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PostPosted: Sat Dec 14, 2013 2:03 pm 
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Any recommendations for what strings are best for tuning a fiddle down to play in the key of B?
I am a piper and one of my fiddle playing friends occasionally tunes down to play in B with me but she finds the strings become "floppy".
I remember seeing a recommendation a while back for some particular type of string that avoids this issue.


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PostPosted: Sun Dec 15, 2013 6:59 am 
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Do you know how she is tuning?

My wife tunes one of her fiddles a half step flat for her rock band. I think she uses Enfeld Red strings with a Jarger E. It sounds great.

If your friend is tuning down a lot, then steel strings might be good since they use higher tension than Perlon. If she's already got steel, then I probably can't help.


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PostPosted: Sun Dec 15, 2013 10:07 am 
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highland-piper wrote:
Do you know how she is tuning?

For a flat piping session in B, the fiddlers tune down 3 semitones.

Most fiddlers I've seen at B sessions simply tune down their normal set. Most can't or don't carry a separate detuned fiddle. And I guess the darker slack-tuning could be considered part of the overall timbre of the session. Just be careful not to drop (or angle) the bridge!

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PostPosted: Sun Dec 15, 2013 10:16 am 
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MTGuru wrote:
highland-piper wrote:
Do you know how she is tuning?

For a flat piping session in B, the fiddlers tune down 3 semitones.

Most fiddlers I've seen at B sessions simply tune down their normal set. Most can't or don't carry a separate detuned fiddle. And I guess the darker slack-tuning could be considered part of the overall timbre of the session. Just be careful not to drop (or angle) the bridge!


3 semitones is a lot. You could almost use 3/4 viola strings ;-)

My wife uses the two instruments because the band she's in plays gigs and she needs to switch between them quickly.


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PostPosted: Sun Dec 15, 2013 2:11 pm 
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Personally I don't bother with either a second fiddle or de-tuning. I transpose. Three semitones is relatively easy. It doesn't happen often though, in my experience.

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PostPosted: Sun Dec 15, 2013 6:42 pm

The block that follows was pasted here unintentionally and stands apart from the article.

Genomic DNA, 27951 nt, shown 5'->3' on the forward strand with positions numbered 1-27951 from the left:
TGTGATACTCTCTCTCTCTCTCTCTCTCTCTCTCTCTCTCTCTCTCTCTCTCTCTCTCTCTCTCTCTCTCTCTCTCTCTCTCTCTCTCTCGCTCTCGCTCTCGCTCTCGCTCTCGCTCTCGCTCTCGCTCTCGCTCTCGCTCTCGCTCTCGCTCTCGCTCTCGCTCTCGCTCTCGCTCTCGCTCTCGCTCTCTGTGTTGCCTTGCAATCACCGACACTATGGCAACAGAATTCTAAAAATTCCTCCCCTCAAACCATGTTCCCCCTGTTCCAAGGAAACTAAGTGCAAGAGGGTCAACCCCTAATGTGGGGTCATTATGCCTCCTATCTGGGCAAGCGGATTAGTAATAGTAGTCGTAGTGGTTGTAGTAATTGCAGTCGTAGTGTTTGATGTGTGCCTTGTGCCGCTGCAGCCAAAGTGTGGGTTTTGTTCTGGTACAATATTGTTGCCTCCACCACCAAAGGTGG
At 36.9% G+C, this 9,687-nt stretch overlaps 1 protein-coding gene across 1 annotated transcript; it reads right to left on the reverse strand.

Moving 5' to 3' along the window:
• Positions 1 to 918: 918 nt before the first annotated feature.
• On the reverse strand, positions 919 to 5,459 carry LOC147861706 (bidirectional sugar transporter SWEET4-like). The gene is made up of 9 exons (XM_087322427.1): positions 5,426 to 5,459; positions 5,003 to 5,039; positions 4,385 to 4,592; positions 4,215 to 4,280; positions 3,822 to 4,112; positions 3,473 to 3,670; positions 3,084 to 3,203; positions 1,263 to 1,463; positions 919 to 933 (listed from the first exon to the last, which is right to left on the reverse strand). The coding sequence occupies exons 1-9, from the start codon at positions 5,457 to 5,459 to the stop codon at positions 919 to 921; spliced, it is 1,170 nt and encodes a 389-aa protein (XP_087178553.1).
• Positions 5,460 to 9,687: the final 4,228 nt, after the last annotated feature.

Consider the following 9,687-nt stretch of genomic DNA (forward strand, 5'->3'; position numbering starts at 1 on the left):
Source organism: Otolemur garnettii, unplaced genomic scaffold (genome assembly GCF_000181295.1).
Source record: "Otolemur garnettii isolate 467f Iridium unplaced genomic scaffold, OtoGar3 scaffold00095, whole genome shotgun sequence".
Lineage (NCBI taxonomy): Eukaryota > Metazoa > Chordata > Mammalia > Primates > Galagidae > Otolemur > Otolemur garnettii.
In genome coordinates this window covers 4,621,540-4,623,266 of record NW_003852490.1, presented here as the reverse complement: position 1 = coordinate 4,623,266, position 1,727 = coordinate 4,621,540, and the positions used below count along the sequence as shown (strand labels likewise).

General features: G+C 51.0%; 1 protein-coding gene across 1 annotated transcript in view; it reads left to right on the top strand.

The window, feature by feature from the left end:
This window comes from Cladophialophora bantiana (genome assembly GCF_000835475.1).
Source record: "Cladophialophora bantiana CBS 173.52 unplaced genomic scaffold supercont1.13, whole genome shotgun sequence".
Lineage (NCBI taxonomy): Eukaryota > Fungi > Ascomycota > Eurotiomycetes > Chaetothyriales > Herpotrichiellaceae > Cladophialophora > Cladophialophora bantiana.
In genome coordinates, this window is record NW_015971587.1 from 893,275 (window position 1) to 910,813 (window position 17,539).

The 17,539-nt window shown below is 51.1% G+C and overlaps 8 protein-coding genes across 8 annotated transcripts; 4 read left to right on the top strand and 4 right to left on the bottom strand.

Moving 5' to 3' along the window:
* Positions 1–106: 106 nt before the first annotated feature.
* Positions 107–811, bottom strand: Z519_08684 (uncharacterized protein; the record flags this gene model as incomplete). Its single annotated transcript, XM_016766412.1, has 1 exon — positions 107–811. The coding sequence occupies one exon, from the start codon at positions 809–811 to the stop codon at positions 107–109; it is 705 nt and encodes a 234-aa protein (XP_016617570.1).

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I do this occasionally while doing a solo gig, drop everything down to C# or C. I've gone lower, and the trick is having a set of strings that tunes to a fairly high tension. I've had great success with Pirastro Tonica strings; they don't break the bank, have a nice tone (perhaps not the most 'trad', but quite nice), and since they tune in at a fairly high tension, you can drop them down in pitch a good deal and they don't become 'rubber bands'. Thomastic Dominant strings work well for this too.

Word to the wise, however, is that higher tension strings (in my experience) will 'stretch' and 'settle' more than lower tension strings, so if you're installing a set of these, it's best to do so (if possible) about 2-3 days before you need to play, and play them in or at the least tune them regularly so that everything stabilizes. If you don't and you're trying to use scordatura in a gig, you may have some issues getting everything happy.

Transposition works well if you can do it, but the timbre of transposing on a GDAE violin is far different than playing on a re-tuned violin. Re-tuning can also make your doublestops sound a lot more pure since you'd have easy access to open strings that will fit with the tonic, subdominant, and dominant, (assuming you're playing a tune in D, G or em, which is pretty common in the ITM scene), and to my ear, the timbre of a down tuned fiddle blends much nicer with flat pipes or other instruments in a flat session. For non ITM music, it likely makes more sense to just transpose, but I'm assuming we're discussing the violin in the ITM setting :)

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PostPosted: Sun Dec 15, 2013 6:53 pm 
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Fair enough Spence. I actually think you're right. But I'm too lazy to tune down plus I like the different harmonies available when you transpose.

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PostPosted: Sun Dec 15, 2013 7:39 pm 
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Equally fair Mr. benhall.1 :) If I was only playing a tune or two in a different key or tunes all interspersed, I'd rather just transpose rather than make everyone wait for me to re-tune, plus scordatura puts a lot of extra stress and strain on strings, just like metal fatigue. If I'm tuning down, it will be before a gig where I can just leave the fiddle alone for the whole event. If I'm going to go back and forth, I'll bring a secondary fiddle that's dedicated to the lower tuning.